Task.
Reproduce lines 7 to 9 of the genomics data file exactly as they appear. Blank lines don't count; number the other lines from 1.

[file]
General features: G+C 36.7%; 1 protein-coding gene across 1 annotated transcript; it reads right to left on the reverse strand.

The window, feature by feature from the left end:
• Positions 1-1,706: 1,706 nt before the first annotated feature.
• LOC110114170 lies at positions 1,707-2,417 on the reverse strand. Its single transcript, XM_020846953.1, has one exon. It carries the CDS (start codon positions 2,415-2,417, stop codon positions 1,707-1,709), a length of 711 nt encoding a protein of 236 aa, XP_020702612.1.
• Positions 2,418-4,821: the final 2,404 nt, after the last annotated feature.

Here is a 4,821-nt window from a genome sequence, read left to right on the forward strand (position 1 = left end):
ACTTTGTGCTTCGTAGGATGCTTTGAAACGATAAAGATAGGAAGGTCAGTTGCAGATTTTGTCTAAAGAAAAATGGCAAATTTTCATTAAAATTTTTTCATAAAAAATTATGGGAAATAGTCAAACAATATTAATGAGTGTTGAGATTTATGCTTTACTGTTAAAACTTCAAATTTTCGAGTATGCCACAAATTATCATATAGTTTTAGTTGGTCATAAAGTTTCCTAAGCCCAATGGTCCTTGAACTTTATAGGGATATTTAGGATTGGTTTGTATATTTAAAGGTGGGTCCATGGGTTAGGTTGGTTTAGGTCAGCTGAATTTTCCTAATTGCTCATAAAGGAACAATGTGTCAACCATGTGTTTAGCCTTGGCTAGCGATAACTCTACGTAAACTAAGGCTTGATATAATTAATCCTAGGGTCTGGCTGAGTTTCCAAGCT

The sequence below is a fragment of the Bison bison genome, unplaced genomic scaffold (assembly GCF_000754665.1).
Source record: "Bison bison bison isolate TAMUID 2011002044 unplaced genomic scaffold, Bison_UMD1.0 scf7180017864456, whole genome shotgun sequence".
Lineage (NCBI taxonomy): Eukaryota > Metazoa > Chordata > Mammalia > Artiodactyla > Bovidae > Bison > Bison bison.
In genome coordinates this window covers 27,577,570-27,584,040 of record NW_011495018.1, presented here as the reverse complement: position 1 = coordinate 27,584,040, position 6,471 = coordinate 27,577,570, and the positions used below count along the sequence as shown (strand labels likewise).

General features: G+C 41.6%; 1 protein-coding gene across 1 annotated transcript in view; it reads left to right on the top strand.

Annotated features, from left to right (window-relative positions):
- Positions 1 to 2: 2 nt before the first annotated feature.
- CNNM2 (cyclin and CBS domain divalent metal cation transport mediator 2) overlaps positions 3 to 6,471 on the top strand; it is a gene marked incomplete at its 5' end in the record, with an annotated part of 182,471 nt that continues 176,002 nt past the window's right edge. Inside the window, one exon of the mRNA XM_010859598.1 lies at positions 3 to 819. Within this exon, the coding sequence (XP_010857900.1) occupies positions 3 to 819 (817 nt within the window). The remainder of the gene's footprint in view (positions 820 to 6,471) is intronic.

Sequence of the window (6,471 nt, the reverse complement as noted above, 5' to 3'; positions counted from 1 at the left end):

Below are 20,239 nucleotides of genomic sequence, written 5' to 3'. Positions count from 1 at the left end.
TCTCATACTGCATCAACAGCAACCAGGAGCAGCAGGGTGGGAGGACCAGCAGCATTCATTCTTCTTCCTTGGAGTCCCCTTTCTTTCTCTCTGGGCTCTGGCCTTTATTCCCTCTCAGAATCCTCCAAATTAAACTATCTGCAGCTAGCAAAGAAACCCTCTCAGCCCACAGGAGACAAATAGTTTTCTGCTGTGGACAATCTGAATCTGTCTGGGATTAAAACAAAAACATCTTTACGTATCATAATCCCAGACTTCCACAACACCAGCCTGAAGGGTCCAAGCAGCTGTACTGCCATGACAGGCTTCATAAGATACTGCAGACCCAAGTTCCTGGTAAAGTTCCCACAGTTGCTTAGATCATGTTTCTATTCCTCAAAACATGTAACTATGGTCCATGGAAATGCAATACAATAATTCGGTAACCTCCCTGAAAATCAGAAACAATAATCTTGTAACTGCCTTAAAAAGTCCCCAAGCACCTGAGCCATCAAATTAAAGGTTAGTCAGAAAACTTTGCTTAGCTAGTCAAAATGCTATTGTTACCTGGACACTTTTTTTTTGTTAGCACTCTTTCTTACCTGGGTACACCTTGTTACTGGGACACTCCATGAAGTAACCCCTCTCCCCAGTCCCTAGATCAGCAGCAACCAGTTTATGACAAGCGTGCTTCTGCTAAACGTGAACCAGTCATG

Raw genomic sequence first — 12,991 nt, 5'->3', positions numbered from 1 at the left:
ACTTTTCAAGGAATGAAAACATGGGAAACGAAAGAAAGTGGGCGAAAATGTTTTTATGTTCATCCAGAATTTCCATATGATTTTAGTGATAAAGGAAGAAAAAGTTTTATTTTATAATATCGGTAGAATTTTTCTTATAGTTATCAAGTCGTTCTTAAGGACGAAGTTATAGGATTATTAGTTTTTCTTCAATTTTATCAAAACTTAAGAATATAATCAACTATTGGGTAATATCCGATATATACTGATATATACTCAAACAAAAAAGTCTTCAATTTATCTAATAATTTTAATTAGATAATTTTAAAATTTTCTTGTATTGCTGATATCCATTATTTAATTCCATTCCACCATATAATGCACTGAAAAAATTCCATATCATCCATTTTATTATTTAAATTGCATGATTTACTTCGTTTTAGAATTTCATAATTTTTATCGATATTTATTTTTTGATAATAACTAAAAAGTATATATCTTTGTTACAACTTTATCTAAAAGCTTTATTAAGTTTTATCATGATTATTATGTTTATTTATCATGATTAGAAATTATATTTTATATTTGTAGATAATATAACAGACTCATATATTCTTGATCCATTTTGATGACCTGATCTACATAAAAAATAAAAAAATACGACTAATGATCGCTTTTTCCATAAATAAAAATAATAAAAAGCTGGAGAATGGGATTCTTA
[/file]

ACTTTGTGCTTCGTAGGATGCTTTGAAACGATAAAGATAGGAAGGTCAGTTGCAGATTTTGTCTAAAGAAAAATGGCAAATTTTCATTAAAATTTTTTCATAAAAAATTATGGGAAATAGTCAAACAATATTAATGAGTGTTGAGATTTATGCTTTACTGTTAAAACTTCAAATTTTCGAGTATGCCACAAATTATCATATAGTTTTAGTTGGTCATAAAGTTTCCTAAGCCCAATGGTCCTTGAACTTTATAGGGATATTTAGGATTGGTTTGTATATTTAAAGGTGGGTCCATGGGTTAGGTTGGTTTAGGTCAGCTGAATTTTCCTAATTGCTCATAAAGGAACAATGTGTCAACCATGTGTTTAGCCTTGGCTAGCGATAACTCTACGTAAACTAAGGCTTGATATAATTAATCCTAGGGTCTGGCTGAGTTTCCAAGCT

The sequence below is a fragment of the Bison bison genome, unplaced genomic scaffold (assembly GCF_000754665.1).
Source record: "Bison bison bison isolate TAMUID 2011002044 unplaced genomic scaffold, Bison_UMD1.0 scf7180017864456, whole genome shotgun sequence".